Officials explain how 'suicide watches' work here

Keri Thornton | Daily Press

An occupied cell at the Cherokee County Detention Center shows each inmate is provided with a thin mattress and a blanket. Jail Administrator T.J. Girdner said it doesn't matter where a suicidal inmate is housed; if he's determined to hurt himself, he'll find a way.

TAHLEQUAH, Okla. — Multimillionaire sex offender Jeffrey Epstein seemed to have slipped through the cracks and may have even lucked out by taking his own life, depending on perspective. But local jail personnel work to ensure something like that doesn't happen in Cherokee County.

Epstein had been taken off suicide watch two weeks prior to being found unresponsive in his cell at the Metropolitan Correctional Center in New York City. On July 23, the 66-year-old was placed on suicide watch after he was found in his cell with injuries to his neck. Prison officials placed him in the jail's suicide prevention program.

Despite a medical examiner's ruling that Epstein's death was suicide, conspiracy theories continue to swirl. In an Aug. 17 Tahlequah Daily Press Saturday Forum, readers were asked if Epstein should have been taken off suicide watch and how they felt about the fact there can't be "true" justice for his victims.

Naomi McWilliams said she's not surprised he is dead, whether by his own hand or someone else's.

"As I understand it, he could have implicated many super-rich people as well as foreign dignitaries and even royalty. It sucks that those kids will not get justice, but let's be honest: Rich and powerful people are not held accountable often," she said.

Brent Been said keeping inmates on watch will prevent them from taking their own lives, and it should be easy enough to watch prisoners who wouldn't have the tools to harm themselves.

"I don't know why Epstein was taken off suicide watch, but obviously, it wasn't a good idea. It seems that the only way to prevent suicide in prison is to keep inmates on the watch. I mean, how difficult is it to monitor an inmate in a cell with no bed sheets or shoe laces?" he said.

Tahlequah Police Department Chief Nate King said inmates are rarely suicidal, since the city jail houses those who commit low-level misdemeanors and cannot exceed a 10-day hold. When the jail does get someone like that, precautions are in place to ensure the person is safe.

"Each person coming into our jail completes a screening for suicide and general health. Anyone in need of immediate psychological or medical attention receives that, typically at Northeastern Health System," said King. "If an inmate has indicated suicidal thoughts on their screening, but remain in jail, the assessment is re-administered periodically."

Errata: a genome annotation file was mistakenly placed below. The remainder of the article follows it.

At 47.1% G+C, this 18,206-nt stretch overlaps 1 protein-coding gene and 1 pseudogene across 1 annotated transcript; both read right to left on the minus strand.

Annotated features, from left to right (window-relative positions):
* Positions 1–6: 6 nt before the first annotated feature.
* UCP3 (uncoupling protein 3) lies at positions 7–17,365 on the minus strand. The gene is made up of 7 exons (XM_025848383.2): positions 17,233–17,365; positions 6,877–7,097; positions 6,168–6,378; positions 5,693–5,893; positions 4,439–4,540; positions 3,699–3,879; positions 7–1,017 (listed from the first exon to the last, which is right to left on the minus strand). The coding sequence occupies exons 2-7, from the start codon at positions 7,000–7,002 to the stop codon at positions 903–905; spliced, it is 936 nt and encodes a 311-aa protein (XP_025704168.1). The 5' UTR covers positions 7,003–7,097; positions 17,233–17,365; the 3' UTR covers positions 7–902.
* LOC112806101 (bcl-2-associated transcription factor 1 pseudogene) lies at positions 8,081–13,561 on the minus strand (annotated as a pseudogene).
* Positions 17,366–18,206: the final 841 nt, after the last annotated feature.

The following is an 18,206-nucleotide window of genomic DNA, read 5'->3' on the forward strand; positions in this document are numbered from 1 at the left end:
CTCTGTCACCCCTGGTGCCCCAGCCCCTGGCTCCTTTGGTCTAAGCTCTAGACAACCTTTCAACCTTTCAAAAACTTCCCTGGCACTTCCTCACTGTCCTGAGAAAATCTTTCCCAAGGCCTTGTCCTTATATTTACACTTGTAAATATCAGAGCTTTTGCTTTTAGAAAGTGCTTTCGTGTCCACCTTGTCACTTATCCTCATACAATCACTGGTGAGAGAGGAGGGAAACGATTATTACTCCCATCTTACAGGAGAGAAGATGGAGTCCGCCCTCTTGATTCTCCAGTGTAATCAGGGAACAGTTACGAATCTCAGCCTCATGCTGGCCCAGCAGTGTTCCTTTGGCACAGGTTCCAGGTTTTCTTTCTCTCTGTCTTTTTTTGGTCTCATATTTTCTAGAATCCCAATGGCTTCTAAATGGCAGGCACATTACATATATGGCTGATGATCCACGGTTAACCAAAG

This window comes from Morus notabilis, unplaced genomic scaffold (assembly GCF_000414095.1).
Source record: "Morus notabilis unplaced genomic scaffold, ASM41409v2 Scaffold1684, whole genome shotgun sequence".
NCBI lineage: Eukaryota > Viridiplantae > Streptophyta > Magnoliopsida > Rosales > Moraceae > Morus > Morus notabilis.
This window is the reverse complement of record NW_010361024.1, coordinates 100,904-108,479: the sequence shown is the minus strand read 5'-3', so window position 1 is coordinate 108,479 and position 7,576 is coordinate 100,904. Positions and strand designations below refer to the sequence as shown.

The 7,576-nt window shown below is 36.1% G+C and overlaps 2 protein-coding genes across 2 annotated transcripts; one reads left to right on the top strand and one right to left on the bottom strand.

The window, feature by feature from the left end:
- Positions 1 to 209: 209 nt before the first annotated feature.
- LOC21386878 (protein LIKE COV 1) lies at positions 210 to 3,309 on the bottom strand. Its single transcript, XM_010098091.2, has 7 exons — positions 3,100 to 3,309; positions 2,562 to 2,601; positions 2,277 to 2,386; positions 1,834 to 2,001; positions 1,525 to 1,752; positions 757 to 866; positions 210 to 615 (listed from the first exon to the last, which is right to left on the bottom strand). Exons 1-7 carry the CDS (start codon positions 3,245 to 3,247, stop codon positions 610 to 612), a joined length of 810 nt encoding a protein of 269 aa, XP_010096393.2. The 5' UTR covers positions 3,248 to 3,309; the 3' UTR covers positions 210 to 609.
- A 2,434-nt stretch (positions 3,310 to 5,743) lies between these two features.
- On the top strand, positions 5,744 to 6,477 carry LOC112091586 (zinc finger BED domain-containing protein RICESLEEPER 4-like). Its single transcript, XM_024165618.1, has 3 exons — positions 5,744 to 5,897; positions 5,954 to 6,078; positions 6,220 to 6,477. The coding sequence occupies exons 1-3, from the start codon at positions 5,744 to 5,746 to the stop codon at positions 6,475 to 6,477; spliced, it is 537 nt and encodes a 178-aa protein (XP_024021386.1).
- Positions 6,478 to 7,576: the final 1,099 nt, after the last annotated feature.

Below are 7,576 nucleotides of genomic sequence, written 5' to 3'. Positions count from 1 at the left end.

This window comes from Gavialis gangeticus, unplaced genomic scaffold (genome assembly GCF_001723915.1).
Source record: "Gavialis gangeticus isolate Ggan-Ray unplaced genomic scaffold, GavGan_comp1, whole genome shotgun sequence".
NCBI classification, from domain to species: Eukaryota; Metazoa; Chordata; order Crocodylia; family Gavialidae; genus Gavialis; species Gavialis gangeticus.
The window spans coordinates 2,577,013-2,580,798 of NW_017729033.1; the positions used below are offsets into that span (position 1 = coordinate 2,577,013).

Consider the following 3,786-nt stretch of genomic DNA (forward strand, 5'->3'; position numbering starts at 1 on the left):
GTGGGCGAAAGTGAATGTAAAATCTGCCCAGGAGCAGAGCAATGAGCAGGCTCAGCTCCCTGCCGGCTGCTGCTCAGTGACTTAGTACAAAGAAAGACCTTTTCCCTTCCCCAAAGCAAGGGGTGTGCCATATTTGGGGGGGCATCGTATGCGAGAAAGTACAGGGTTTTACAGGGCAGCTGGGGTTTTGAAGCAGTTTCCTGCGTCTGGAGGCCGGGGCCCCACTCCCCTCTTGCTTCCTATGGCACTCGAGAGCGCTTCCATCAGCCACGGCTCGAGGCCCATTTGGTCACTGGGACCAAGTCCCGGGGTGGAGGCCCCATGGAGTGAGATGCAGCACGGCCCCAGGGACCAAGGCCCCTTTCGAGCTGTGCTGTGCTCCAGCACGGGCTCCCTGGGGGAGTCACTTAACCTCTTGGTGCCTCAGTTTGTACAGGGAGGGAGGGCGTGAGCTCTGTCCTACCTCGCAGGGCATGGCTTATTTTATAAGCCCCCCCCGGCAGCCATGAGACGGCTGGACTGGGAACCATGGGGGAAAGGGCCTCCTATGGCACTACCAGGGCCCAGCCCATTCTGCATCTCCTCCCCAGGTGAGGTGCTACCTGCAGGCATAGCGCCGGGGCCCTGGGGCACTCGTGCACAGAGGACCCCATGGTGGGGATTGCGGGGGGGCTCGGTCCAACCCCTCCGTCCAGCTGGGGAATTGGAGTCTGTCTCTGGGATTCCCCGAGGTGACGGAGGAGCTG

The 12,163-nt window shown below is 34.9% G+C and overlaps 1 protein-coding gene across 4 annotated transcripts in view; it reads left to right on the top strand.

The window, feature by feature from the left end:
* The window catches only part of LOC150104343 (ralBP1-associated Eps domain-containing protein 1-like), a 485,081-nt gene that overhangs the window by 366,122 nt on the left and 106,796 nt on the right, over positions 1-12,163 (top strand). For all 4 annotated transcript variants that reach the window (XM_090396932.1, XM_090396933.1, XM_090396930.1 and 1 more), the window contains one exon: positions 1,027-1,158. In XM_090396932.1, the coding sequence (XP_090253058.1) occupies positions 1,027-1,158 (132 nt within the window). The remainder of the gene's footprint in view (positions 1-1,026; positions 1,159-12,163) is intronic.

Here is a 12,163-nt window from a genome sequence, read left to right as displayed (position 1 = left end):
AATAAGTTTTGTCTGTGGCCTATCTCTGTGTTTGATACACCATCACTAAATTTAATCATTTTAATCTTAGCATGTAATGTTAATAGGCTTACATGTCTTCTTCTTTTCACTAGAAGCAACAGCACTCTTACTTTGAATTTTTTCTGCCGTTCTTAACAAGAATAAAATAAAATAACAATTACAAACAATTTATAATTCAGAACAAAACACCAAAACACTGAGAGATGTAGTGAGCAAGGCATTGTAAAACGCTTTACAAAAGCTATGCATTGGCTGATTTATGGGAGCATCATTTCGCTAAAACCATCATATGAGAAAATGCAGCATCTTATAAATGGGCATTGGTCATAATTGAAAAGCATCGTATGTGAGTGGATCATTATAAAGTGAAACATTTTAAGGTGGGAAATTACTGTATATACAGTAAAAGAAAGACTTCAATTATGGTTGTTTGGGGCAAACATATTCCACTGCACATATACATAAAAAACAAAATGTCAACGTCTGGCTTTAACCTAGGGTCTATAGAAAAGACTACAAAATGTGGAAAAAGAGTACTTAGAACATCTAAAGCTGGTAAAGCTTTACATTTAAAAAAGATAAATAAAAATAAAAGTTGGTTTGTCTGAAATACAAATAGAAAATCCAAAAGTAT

He said if an inmate shows suicidal tendencies, he is placed in a private cell. Each cell is equipped with "constant" video surveillance and an intercom system.

"Both video and audio are monitored in dispatch. Additionally, hourly jail checks are required. The jailer on duty, typically a dispatcher, conducts site checks of each inmate," said King.

TDP also asked readers on its website what they thought most likely happened to Epstein. Thirty-three people said they think a prominent person with whom he was connected paid to have him killed, while 23 said he took his own life. Three thought another inmate killed him, probably just for bragging rights or because prisoners don't like child predators.

The chief said he isn't sure if an inmate has ever completed a suicide in the jail, and he knows for sure it hasn't happened since he took office in 2013.

Cherokee County Detention Center Administrator T.J. Girdner said each inmate is given a questionnaire upon arrival at the facility to determine whether he is suicidal.

"There's a set of questions on our medical form and that set of questions basically dictates where they're housed and asks if they are thinking about it now or if they have they ever attempted," said Girdner. "If they are suicidal, they go on suicide watch."

Inmates on watch are housed where officers have direct observation and there are 15-minute visual sites, or they are on camera at all times.

"There's a difference between direct supervision and indirect supervision. If they're direct supervision, then they would be physically site-on-site, and indirect would be 15-minute cell checks," said Girdner.

He said if an inmate does attempt to take his own life, he must be medically cleared, and if he is released back to the jail, he is put back on watch. Girdner said he has tried to get such inmates put into a mental health facility instead of coming back to the jail.

"Sometimes our laws and their charges don't allow that. A lot of your mental health facilities wont accept anybody if they have pending criminal charges," he said.

The administrator said he is working with CREOKs to get assistance helping inmates with their mental health. He said the jail is limited on funds to assist those with such problems.

"It's going to be a partnership between us and CREOKs, with them stepping in here to try to help us as a facility and better what we do, but I don't know where that stands at yet," he said. "I think it's going to be a positive deal."

There are two types of cells in the jail, and Girdner said the layout doesn't matter, because a person who is determined to take his own life can find a way to harm himself in that cell. He said there have been cases where an inmate has fallen backward from a rail and hit his head on the cinder block.

"If I have someone who is going to jump off a top rail, I'm not going to house them in cell with a regular 2-foot-high bunk, but they will find a way," he said.

CCDC follows state standards, and the Oklahoma Department of Corrections has its own standards to follow.

Girdner said there has only been one successful suicide at the detention center, but there hasn't been one since he was hired.

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